Super Simple Way To Start Investing In Index Funds
You’ve read a few websites, you have borrowed some books from the library and now you are perhaps even more confused. You just want to know the actual next steps.
It’s like reading UpToDate, at some point you’re yelling in your head “Okay already, what’s the next step?!” I am going to outline how I started out investing and I’ll take you through it step by step.
I wanted major simplicity. It’s much harder for you to take something simple and try to make it more complex later so this method also tamper-proofs your portfolio.
First you need to determine your investing philosophy and figure out your risk tolerance. You probably have various factors such as debt and dependents that you need to take into account. I am single, 37 years old as of this writing and I invest to reap some passive income benefit down the road. My goal isn’t for my $5,000 invested to become $125,000 because I picked the next winner… I want my shit to grow at a rate that’s better than what my savings account offers or what I can get from a CD.
Come up with a few index funds that you want to be a part of over the next 1-3 decades. I wanted to have some stocks (equities) representation, bonds and REITs. I chose Vanguard as my investment firm because I understand their business model and they have the lowest fees. I invest my money so that my stocks would represent 90% of my holdings, bonds 5% and REITs another 5%.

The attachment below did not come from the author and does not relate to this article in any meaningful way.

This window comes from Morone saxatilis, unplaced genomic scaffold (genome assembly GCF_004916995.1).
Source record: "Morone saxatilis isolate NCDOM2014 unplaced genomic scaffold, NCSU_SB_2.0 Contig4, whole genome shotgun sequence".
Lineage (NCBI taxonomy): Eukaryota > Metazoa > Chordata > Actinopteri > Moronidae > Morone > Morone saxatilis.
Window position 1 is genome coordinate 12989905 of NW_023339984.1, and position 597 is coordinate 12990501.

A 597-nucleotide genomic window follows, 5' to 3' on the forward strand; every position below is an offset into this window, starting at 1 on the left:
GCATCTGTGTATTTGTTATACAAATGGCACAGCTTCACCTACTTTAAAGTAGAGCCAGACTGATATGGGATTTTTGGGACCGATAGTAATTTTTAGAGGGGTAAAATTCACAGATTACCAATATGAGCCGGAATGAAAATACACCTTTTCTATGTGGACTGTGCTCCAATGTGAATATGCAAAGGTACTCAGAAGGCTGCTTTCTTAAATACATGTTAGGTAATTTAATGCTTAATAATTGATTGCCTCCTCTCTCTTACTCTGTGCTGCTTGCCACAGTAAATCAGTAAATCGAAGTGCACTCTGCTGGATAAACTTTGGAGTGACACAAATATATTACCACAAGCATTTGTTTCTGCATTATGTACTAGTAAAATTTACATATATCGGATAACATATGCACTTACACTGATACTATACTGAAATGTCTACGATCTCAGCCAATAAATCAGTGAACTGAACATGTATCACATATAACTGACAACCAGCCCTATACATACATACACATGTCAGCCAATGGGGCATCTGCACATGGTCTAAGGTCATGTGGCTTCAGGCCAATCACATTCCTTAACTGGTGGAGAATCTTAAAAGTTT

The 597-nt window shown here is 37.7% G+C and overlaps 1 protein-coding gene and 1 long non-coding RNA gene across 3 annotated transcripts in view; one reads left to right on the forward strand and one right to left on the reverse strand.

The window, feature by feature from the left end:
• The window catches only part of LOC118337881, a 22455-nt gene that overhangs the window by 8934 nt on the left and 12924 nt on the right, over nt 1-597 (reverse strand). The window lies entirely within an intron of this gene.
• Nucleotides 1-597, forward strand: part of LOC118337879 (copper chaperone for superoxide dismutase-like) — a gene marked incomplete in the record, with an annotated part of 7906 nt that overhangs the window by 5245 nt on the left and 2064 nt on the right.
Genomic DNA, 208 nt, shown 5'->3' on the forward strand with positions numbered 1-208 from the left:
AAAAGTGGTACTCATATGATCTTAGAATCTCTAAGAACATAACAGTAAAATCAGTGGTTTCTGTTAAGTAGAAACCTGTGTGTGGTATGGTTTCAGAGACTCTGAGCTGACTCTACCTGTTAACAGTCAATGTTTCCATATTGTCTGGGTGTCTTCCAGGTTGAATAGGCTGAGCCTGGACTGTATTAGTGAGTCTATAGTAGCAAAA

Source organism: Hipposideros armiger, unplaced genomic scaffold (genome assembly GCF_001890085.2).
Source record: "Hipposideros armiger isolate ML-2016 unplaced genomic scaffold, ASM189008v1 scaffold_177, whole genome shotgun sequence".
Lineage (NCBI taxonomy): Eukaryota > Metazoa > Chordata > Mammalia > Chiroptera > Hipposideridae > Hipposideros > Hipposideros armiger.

After I opened my Vanguard account I transferred all my money into a money market fund first inside Vanguard. Then I bought some VTSAX (90%), VBTLX (5%), and VGSIX (5%). A rep on the phone can help you if you have trouble with this. I can easily see what the annual fees are for each of these funds and I know that there are no other hidden fees. VGSIX, for example, costs me 0.26% per however much I have invested annually.
Then every paycheck I pay myself first by transferring a set amount into my Vanguard account directly into the money market fund, usually around $4,000 every 2 weeks. I then buy VTSAX, VBTLX and VGSIX in the appropriate amounts to maintain my 90%, 5%, 5% ratio.
That’s it, this concludes method #1. Super easy, fairly diversified, and perfect for my risk comfort.
This one is far simpler. I did this one before I switched to Vanguard. I’m a bit if a control freak so I wanted a very particular asset allocation otherwise I would have stuck with it.
So, open a Betterment account and select your asset allocation. I chose 90% stocks and 10% bonds at that time. Setup and automatic debit from your checking account every paycheck and Betterment will do the rest.
That’s it, you are done. How sweet is that?
Downside to method 1 is you have to do a little more setting up and there is a bit more work though you can have this automated quite easily. Upside is that you will pay the cheapest percentage fees since you are buying the fund directly from the company that holds them (Vanguard).
Downside to method 2 is that Betterment charges you a little every year for using their service on top whatever each fund charges you. So, if Betterment charges you let’s say 0.25% and the fund they buy for you charges you 0.25% then you pay 0.5%. But this is a very tiny percentage and since they use mostly ETF’s you don’t pay much every year to those fund companies.